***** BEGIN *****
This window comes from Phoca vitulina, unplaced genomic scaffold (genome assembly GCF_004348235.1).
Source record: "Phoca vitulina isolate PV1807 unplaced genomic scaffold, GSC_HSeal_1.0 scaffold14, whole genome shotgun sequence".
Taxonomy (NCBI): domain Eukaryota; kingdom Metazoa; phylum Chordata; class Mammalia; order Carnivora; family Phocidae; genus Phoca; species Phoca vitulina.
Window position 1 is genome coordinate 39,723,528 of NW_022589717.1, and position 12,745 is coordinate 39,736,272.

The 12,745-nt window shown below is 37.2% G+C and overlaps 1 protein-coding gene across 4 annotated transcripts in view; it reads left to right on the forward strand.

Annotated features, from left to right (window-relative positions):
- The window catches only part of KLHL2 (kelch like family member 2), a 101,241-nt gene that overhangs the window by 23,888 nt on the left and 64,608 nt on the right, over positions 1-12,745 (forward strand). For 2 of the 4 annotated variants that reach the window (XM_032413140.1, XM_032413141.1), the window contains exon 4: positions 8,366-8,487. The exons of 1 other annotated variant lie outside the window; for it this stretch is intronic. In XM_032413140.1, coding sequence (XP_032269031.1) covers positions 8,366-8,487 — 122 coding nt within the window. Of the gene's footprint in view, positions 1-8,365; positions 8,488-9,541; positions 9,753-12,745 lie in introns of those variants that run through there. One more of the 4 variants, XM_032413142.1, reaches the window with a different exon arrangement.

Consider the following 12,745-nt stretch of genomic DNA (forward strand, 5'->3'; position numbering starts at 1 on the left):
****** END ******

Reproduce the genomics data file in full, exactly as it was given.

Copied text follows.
This window comes from Phoca vitulina, unplaced genomic scaffold (genome assembly GCF_004348235.1).
Source record: "Phoca vitulina isolate PV1807 unplaced genomic scaffold, GSC_HSeal_1.0 scaffold14, whole genome shotgun sequence".
Taxonomy (NCBI): domain Eukaryota; kingdom Metazoa; phylum Chordata; class Mammalia; order Carnivora; family Phocidae; genus Phoca; species Phoca vitulina.
Window position 1 is genome coordinate 39,723,528 of NW_022589717.1, and position 12,745 is coordinate 39,736,272.

The 12,745-nt window shown below is 37.2% G+C and overlaps 1 protein-coding gene across 4 annotated transcripts in view; it reads left to right on the forward strand.

Annotated features, from left to right (window-relative positions):
- The window catches only part of KLHL2 (kelch like family member 2), a 101,241-nt gene that overhangs the window by 23,888 nt on the left and 64,608 nt on the right, over positions 1-12,745 (forward strand). For 2 of the 4 annotated variants that reach the window (XM_032413140.1, XM_032413141.1), the window contains exon 4: positions 8,366-8,487. The exons of 1 other annotated variant lie outside the window; for it this stretch is intronic. In XM_032413140.1, coding sequence (XP_032269031.1) covers positions 8,366-8,487 — 122 coding nt within the window. Of the gene's footprint in view, positions 1-8,365; positions 8,488-9,541; positions 9,753-12,745 lie in introns of those variants that run through there. One more of the 4 variants, XM_032413142.1, reaches the window with a different exon arrangement.

Consider the following 12,745-nt stretch of genomic DNA (forward strand, 5'->3'; position numbering starts at 1 on the left):